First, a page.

Wine Club V

These wines arrived last September. but none of them seemed the worse for sitting around on until this spring/summer. Three of them lack vintages, two specific locations. The color managed to fall off the tasting notes. And the total price is $86 – so where’s the promised $100 value?

  • Double R Zinfandel 2007 from Lodi, California ($15/14.5%). I saved this bottle till last, and I’m glad I did. Zin was my default red until I discovered the Argentine cabs. Now it’s a tossup. This wine poured well on the first day, with heavy fruit, notes of chocolate and a smooth finish. It’s not a summer wine, but it paired well with a terrific California cheese that my neighbor gave me. On days two, three, and four it went from early lightness to an explosion of the same flavors as the first day. By Day 4, my only comment was I’m buying this one.
  • Sierra Batuco Syrah-Malbec from Valle Central, Chile. ($15/13%).A bit syrupy but the pepper of the syrah lessens the blow, which is too sweet for my taste. Aeration produces an aftertaste of weird tartness, followed by a sweet flatness. That’s the impression from the first three ounces spread out over forty-five or fifty minutes. Day 2: not nearly as complex and hence uninteresting. Day 3: just plain sour.
  • Roca Cabernet Sauvignon from Mendoza, Argentina ($15/14.1%). This is a good, full-bodied, not perfum-y cab. It lacks the power punch of Cali cabs, and that’s a good thing. I tasted a good dose of chocolate on the first day. Day 2: Better and more complex with cherries and chocolate combined. Day 3: I said I’d buy this again, and if I hadn’t tasted Double R, this bottle would have been the hit of the demi-case.
  • Stallion Cellars Meritage 2007 from somewhere in California. ($13/13.9%). This Meritage is fifty percent merlot, with the balance malbec and cab. The first impression was of the longest legs I’ve ever seen on first pour. With that blend of grapes it should be more complex – it was a hair on the sweet side and grew less and less interesting as it sat in the glass. Day 2: Flat and still uninteresting. Would be OK for a picnic and might be better with more of a chill than reds usually receive.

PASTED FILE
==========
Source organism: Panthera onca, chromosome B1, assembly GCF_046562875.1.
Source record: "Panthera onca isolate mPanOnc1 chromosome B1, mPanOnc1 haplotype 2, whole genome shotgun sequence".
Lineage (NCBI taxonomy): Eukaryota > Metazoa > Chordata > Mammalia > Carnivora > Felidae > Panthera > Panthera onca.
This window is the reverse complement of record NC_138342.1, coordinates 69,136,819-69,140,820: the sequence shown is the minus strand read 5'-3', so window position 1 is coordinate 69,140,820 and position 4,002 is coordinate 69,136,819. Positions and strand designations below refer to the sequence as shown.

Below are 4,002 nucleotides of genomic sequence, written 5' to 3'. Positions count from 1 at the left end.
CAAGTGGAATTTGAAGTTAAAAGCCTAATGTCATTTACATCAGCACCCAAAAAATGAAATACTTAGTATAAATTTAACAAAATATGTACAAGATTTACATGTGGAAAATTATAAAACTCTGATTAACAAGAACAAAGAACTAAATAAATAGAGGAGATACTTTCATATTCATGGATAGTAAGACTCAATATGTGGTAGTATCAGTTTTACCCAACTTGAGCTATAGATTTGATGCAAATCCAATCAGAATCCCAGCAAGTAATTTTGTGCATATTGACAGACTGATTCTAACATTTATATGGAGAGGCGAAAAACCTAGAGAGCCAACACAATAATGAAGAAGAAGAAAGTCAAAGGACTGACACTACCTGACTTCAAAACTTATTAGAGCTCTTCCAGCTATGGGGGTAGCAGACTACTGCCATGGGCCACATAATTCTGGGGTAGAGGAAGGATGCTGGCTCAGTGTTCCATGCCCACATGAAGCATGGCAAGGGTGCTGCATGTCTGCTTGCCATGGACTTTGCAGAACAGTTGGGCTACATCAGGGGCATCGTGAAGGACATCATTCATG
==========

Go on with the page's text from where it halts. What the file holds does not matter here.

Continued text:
• Jump Rope Semillon-Chardonnay 2010. South Eastern, Australia. ($14/12.9%). This wine wins for prettiest label. In terms of taste, it had a bit of that Welché that I don’t like but the chard is crisp. It would make a good spritzer or a white sangria. Day 2: The foretaste was OK, but the follow-up is again too grape-y. Day 3: Just boring.
  • Chestnut Peak Chardonnay also from somewhere in California ($14/12.5%). Sour – not vinegar sour, but that mouth-puckering something that comes from too much lemon. I haven’t figured out how it can be crisp and not taste good. It did not have super oak, but was a bit metallic. Day 2: insipid and thoroughly uninteresting except for a bit of fizz after it’s been sitting for fifteen to twenty minutes.
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2 Responses to “Wine Club V”

  1. Betsy Says:

    Anxiously awaiting the maturing of the amarone. I plan to crack the first bottle in early October, which is a tad over six months under the cork. If it seems sufficiently aged, I’ll get a bottle to you and you can keep it until the holidays, when it will be 10 months old. Or if you choose, you can wait for the first birthday…St. Paddy’s Day!

    • lizr128 Says:

      Psych! I’ll wait for the birthday. The Amarone I have has been sitting around. The last bottle was from 1996ish and was fantastic. When you visit, we’ll share another!

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